On the defensive side of the ball, Lawrence Guy should be a player New England focuses on keeping. He’s been a fantastic piece in the interior of the defensive line over the course of his tenure. In 14 games played last year, Guy posted 57 tackles and two sacks. 

Free agent scorecard

Free agents the Patriots retained

Free agents the Patriots signed from another team:

Free agents the Patriots lost to another team:  

Players the Patriots signed who were cut by another team:

*It’s important to differentiate between the players signed as unrestricted free agents and those signed after being cut by another team. This is true because players who are signed after being released by another team do not count in the compensatory draft-pick formula for the team that signs them.

Rumors, reports, updates

Feb. 22: Patriots calling about every available veteran QB

Jeff Howe of The Athletic reports that New England has been scouring the quarterback market and has called about every veteran signal-caller who may be available this offseason. Despite the intense search, the Patriots have been “disciplined” in their approach, per Howe, and “so far been thwarted by inflated prices in an offseason that is currently siding with the sellers.”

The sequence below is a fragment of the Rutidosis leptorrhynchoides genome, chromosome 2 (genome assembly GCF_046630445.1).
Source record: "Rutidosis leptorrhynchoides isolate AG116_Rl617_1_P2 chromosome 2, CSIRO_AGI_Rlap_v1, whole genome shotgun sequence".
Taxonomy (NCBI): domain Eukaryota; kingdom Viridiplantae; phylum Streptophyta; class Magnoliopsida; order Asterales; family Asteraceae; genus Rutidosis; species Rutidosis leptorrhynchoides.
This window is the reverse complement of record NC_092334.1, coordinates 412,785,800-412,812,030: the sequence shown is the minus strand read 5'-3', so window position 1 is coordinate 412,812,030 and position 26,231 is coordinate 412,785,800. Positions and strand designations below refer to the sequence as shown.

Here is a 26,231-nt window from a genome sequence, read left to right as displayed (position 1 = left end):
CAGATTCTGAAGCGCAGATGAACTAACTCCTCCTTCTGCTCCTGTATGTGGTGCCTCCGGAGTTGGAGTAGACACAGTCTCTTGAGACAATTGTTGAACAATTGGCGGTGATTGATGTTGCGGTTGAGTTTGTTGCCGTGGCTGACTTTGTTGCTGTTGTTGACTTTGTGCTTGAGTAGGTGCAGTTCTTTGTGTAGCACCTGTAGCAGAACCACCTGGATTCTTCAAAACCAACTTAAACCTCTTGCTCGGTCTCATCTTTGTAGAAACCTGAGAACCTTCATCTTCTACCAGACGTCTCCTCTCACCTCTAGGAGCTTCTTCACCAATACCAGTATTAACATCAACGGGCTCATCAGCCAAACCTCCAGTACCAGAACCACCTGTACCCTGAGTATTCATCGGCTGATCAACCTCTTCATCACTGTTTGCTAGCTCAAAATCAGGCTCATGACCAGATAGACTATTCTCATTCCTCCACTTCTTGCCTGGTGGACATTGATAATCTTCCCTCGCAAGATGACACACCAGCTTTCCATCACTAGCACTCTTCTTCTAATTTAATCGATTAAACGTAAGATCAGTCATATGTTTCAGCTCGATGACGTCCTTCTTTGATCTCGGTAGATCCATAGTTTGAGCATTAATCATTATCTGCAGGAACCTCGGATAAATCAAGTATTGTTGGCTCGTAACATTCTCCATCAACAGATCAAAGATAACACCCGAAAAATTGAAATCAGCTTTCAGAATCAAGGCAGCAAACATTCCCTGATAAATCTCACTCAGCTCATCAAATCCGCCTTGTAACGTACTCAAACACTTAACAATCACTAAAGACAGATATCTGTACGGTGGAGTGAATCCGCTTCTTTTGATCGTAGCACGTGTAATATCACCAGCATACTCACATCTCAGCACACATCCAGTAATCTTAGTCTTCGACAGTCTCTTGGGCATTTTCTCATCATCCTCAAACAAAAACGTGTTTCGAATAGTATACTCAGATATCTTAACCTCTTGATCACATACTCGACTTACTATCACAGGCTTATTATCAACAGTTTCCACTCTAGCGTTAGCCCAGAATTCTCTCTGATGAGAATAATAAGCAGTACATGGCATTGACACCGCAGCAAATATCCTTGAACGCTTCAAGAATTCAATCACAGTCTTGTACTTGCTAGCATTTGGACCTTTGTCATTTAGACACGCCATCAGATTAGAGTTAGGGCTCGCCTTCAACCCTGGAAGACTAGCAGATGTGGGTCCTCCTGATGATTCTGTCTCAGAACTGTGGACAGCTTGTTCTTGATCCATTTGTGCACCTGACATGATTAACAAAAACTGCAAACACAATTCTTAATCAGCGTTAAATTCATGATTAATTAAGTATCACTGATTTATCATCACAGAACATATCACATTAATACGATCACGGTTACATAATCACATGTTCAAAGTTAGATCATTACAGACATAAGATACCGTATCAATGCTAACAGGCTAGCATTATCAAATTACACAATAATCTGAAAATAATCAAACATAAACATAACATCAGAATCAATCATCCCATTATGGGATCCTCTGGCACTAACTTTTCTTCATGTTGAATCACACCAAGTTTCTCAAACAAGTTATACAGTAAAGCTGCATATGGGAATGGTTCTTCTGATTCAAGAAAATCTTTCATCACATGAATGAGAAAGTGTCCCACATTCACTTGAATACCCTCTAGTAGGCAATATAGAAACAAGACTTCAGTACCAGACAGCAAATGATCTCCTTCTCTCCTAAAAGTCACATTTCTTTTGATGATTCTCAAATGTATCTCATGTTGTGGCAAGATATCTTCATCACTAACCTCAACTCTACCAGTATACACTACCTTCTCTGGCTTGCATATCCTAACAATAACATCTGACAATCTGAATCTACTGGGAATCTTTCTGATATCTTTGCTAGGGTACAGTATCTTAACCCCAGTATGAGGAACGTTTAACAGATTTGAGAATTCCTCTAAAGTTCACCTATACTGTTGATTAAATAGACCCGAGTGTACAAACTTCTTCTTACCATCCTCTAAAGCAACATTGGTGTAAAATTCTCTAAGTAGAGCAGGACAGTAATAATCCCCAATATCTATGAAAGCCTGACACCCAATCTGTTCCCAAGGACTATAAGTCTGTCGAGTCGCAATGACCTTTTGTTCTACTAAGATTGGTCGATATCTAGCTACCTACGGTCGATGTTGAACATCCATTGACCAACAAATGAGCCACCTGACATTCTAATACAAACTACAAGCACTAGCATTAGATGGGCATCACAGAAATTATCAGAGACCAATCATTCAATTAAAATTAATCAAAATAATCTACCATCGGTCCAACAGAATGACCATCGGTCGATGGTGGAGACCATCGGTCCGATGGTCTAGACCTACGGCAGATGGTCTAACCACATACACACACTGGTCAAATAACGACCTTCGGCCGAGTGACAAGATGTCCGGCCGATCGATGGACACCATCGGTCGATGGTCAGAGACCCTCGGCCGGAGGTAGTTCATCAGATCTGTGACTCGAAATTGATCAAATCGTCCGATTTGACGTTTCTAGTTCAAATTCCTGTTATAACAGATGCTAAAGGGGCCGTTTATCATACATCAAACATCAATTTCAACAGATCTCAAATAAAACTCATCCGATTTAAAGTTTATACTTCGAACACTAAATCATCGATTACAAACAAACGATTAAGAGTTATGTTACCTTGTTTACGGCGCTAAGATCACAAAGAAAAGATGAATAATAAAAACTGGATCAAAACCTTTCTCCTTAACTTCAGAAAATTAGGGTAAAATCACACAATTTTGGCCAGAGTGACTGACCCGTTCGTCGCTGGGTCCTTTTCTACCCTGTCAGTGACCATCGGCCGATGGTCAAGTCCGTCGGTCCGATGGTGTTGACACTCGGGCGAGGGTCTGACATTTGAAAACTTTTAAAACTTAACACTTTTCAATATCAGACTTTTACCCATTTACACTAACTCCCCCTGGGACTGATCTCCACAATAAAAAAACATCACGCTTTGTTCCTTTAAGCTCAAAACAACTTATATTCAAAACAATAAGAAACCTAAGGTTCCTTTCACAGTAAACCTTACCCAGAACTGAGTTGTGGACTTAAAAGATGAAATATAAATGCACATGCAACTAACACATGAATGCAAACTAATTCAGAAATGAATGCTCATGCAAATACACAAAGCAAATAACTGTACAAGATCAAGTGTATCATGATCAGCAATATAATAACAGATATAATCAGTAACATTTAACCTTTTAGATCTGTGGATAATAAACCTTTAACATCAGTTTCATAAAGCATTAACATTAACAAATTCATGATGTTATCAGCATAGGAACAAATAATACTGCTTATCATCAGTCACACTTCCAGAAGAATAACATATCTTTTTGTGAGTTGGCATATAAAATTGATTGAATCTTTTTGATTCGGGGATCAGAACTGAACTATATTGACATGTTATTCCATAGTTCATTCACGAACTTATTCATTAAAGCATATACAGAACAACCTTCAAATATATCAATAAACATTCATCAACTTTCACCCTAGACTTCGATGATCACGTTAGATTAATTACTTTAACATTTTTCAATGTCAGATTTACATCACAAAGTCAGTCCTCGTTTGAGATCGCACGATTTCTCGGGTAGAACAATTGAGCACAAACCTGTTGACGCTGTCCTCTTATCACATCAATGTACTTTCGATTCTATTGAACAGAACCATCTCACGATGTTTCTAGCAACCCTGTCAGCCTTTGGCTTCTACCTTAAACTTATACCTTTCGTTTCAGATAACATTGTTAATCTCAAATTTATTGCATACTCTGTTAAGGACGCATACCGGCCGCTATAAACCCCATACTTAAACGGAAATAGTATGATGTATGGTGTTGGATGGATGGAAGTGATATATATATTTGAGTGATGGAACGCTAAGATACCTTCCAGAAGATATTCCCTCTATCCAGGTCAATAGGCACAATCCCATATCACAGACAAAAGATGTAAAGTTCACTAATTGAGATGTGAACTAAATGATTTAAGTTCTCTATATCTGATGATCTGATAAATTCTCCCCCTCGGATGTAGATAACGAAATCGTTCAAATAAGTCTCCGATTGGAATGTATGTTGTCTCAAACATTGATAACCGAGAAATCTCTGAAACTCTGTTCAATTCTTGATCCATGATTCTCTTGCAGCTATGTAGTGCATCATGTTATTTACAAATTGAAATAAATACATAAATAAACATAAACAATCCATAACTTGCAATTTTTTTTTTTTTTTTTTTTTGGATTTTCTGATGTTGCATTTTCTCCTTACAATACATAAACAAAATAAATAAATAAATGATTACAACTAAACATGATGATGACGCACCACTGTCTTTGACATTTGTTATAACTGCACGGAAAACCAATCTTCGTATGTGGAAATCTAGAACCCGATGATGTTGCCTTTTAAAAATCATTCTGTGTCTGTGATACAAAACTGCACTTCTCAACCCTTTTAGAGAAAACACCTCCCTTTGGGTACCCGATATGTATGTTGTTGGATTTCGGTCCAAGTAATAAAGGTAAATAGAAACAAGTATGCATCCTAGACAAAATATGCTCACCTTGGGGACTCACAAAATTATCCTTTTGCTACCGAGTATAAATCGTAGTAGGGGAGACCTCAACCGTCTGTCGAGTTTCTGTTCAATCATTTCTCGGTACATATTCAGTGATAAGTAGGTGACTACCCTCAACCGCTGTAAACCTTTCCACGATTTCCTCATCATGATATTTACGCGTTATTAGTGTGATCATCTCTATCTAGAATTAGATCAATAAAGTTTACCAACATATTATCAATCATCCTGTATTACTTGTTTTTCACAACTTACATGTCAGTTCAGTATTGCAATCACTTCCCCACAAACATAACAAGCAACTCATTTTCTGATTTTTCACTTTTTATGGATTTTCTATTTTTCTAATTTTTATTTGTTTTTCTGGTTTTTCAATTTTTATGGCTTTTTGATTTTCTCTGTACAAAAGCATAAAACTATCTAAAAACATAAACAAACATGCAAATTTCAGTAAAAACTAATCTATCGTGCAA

Feb. 22: Cam Newton open to a Patriots reunion

During an appearance on the ‘I Am Athlete” podcast, Newton noted that he “can’t go out like that,” signaling that he has no plans on retiring from the NFL after a less-than-stellar year with the Patriots. Speaking of New England, he was firm when asked if he’d be willing to return to Foxborough to suit up with the Patriots in 2021, saying  “Yes. Hell yes.”

Newton also added that he believes there are not 32 quarterbacks better than him right now, meaning that he expects to start somewhere in the league in 2021.

Feb. 18: Patriots had no real interest in Carson Wentz

The Patriots are very much in the quarterback market, but as Michael Giardi of the NFL Network reports, they had “no real interest” in pulling the trigger on a trade that would land them Carson Wentz, who has since been dealt to the Indianapolis Colts. Wentz’s 2020 campaign didn’t leave much to be desired and the Patriots may have felt that the conditional second-rounder (that could turn into a first) that was the centerpiece of the Wentz trade to Indy, was a bit too rich for their blood.